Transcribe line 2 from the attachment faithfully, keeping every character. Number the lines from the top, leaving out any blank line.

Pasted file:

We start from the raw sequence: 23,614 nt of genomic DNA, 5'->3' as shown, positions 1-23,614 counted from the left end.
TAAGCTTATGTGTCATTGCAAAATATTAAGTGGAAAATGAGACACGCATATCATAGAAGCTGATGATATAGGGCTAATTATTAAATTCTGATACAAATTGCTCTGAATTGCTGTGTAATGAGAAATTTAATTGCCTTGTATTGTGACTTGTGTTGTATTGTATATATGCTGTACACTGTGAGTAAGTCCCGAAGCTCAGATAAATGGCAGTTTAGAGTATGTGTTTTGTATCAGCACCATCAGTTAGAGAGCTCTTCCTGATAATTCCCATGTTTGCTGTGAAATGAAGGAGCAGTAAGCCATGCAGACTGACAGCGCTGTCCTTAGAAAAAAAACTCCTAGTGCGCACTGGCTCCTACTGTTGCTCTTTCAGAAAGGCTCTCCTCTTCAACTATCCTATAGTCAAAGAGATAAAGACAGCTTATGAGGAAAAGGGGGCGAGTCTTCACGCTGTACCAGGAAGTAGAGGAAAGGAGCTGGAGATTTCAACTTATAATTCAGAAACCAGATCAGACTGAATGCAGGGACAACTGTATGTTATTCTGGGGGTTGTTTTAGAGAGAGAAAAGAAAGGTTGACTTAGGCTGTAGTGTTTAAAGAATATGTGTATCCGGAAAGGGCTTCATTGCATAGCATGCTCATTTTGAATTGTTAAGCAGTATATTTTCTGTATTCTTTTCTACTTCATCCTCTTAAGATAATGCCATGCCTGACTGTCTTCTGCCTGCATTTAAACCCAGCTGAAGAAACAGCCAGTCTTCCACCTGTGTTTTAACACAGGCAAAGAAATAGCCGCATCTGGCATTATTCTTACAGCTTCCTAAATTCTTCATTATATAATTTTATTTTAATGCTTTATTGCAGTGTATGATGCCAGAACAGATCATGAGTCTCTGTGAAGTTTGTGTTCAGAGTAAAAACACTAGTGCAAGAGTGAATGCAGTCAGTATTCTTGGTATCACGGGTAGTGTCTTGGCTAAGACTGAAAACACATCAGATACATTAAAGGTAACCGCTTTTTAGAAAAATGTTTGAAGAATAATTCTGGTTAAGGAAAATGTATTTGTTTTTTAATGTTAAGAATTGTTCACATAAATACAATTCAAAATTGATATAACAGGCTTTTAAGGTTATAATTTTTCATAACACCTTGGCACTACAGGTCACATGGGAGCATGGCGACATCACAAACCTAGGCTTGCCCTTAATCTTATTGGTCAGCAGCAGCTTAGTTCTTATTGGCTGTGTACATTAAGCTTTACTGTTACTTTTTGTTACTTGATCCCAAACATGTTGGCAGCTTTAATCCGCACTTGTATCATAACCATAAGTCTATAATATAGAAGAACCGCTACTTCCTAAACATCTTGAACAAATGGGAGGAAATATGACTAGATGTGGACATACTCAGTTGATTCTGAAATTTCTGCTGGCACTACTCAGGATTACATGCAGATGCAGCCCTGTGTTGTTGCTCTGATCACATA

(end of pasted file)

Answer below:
TAAGCTTATGTGTCATTGCAAAATATTAAGTGGAAAATGAGACACGCATATCATAGAAGCTGATGATATAGGGCTAATTATTAAATTCTGATACAAATTGCTCTGAATTGCTGTGTAATGAGAAATTTAATTGCCTTGTATTGTGACTTGTGTTGTATTGTATATATGCTGTACACTGTGAGTAAGTCCCGAAGCTCAGATAAATGGCAGTTTAGAGTATGTGTTTTGTATCAGCACCATCAGTTAGAGAGCTCTTCCTGATAATTCCCATGTTTGCTGTGAAATGAAGGAGCAGTAAGCCATGCAGACTGACAGCGCTGTCCTTAGAAAAAAAACTCCTAGTGCGCACTGGCTCCTACTGTTGCTCTTTCAGAAAGGCTCTCCTCTTCAACTATCCTATAGTCAAAGAGATAAAGACAGCTTATGAGGAAAAGGGGGCGAGTCTTCACGCTGTACCAGGAAGTAGAGGAAAGGAGCTGGAGATTTCAACTTATAATTCAGAAACCAGATCAGACTGAATGCAGGGACAACTGTATGTTATTCTGGGGGTTGTTTTAGAGAGAGAAAAGAAAGGTTGACTTAGGCTGTAGTGTTTAAAGAATATGTGTATCCGGAAAGGGCTTCATTGCATAGCATGCTCATTTTGAATTGTTAAGCAGTATATTTTCTGTATTCTTTTCTACTTCATCCTCTTAAGATAATGCCATGCCTGACTGTCTTCTGCCTGCATTTAAACCCAGCTGAAGAAACAGCCAGTCTTCCACCTGTGTTTTAACACAGGCAAAGAAATAGCCGCATCTGGCATTATTCTTACAGCTTCCTAAATTCTTCATTATATAATTTTATTTTAATGCTTTATTGCAGTGTATGATGCCAGAACAGATCATGAGTCTCTGTGAAGTTTGTGTTCAGAGTAAAAACACTAGTGCAAGAGTGAATGCAGTCAGTATTCTTGGTATCACGGGTAGTGTCTTGGCTAAGACTGAAAACACATCAGATACATTAAAGGTAACCGCTTTTTAGAAAAATGTTTGAAGAATAATTCTGGTTAAGGAAAATGTATTTGTTTTTTAATGTTAAGAATTGTTCACATAAATACAATTCAAAATTGATATAACAGGCTTTTAAGGTTATAATTTTTCATAACACCTTGGCACTACAGGTCACATGGGAGCATGGCGACATCACAAACCTAGGCTTGCCCTTAATCTTATTGGTCAGCAGCAGCTTAGTTCTTATTGGCTGTGTACATTAAGCTTTACTGTTACTTTTTGTTACTTGATCCCAAACATGTTGGCAGCTTTAATCCGCACTTGTATCATAACCATAAGTCTATAATATAGAAGAACCGCTACTTCCTAAACATCTTGAACAAATGGGAGGAAATATGACTAGATGTGGACATACTCAGTTGATTCTGAAATTTCTGCTGGCACTACTCAGGATTACATGCAGATGCAGCCCTGTGTTGTTGCTCTGATCACATA